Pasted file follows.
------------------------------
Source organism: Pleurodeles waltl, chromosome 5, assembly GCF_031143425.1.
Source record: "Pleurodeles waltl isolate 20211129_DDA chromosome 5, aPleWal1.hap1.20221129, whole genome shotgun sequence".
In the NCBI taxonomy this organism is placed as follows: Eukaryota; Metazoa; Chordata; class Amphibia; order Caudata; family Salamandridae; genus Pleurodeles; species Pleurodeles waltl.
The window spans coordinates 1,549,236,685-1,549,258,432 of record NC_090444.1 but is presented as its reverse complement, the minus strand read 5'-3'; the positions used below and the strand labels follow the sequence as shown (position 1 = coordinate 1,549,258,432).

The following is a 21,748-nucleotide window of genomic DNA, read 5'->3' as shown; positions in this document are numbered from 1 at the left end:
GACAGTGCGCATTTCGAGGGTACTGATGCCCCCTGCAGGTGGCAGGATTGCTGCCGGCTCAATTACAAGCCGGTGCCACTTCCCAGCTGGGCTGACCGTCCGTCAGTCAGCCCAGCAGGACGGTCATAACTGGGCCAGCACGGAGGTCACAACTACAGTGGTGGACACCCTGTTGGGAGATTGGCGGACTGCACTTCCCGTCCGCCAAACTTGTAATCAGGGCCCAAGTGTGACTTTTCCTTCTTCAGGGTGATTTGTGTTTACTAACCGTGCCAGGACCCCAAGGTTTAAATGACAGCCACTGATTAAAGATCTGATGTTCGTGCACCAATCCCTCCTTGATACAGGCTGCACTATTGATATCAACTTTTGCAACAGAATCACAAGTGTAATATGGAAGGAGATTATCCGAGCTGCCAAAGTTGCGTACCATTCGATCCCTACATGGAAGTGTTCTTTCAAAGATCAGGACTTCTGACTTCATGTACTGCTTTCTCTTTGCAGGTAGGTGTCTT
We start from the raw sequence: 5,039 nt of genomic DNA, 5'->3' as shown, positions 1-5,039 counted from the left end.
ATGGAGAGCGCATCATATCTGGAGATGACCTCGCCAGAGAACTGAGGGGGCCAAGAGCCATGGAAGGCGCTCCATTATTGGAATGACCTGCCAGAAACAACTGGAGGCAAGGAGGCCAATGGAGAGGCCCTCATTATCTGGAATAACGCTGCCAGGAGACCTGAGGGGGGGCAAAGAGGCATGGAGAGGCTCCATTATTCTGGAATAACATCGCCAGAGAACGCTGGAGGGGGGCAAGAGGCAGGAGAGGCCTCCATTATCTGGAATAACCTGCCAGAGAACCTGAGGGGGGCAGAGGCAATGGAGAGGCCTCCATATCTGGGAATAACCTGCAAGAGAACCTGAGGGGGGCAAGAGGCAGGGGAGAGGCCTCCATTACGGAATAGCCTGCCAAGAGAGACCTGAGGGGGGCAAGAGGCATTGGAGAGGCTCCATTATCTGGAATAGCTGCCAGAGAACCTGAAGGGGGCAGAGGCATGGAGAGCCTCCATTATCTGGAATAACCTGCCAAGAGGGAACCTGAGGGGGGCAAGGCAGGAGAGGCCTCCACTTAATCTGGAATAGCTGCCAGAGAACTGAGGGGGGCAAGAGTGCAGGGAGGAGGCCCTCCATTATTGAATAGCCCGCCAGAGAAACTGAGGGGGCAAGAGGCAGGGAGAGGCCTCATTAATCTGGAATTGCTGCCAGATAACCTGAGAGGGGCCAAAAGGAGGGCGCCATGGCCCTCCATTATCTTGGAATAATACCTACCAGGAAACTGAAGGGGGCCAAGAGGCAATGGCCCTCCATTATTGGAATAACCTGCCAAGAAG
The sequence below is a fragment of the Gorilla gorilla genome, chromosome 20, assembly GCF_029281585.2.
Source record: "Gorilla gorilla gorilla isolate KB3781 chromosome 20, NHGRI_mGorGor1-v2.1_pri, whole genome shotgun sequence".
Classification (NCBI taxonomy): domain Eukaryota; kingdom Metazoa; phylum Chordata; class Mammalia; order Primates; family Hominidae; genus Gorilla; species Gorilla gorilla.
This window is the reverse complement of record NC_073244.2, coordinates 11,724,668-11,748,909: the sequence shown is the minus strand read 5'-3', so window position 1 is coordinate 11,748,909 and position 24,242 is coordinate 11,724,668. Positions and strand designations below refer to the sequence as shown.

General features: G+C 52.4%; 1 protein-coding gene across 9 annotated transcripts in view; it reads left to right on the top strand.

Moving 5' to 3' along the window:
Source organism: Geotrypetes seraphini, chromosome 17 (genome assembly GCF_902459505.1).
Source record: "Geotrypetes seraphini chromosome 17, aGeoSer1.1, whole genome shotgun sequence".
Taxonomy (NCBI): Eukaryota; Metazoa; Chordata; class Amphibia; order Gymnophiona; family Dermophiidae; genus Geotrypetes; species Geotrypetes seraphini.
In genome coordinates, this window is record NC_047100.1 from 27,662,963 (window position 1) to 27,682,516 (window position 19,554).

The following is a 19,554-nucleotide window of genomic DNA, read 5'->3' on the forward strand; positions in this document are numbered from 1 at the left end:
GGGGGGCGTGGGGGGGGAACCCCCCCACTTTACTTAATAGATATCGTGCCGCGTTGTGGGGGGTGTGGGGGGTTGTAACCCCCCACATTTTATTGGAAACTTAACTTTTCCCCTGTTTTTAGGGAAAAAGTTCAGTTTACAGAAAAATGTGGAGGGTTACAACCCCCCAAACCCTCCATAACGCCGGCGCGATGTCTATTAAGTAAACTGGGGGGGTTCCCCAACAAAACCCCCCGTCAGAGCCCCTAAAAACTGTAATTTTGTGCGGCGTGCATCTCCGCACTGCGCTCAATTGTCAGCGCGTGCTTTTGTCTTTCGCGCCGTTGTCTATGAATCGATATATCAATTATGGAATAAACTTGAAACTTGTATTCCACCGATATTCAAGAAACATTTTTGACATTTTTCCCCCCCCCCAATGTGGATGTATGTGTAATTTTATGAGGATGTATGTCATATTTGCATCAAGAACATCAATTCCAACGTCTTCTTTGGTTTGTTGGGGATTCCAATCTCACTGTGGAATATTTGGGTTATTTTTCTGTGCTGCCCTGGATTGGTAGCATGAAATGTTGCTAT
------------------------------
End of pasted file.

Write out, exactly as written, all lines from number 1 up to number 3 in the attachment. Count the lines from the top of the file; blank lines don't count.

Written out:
Source organism: Pleurodeles waltl, chromosome 5, assembly GCF_031143425.1.
Source record: "Pleurodeles waltl isolate 20211129_DDA chromosome 5, aPleWal1.hap1.20221129, whole genome shotgun sequence".
In the NCBI taxonomy this organism is placed as follows: Eukaryota; Metazoa; Chordata; class Amphibia; order Caudata; family Salamandridae; genus Pleurodeles; species Pleurodeles waltl.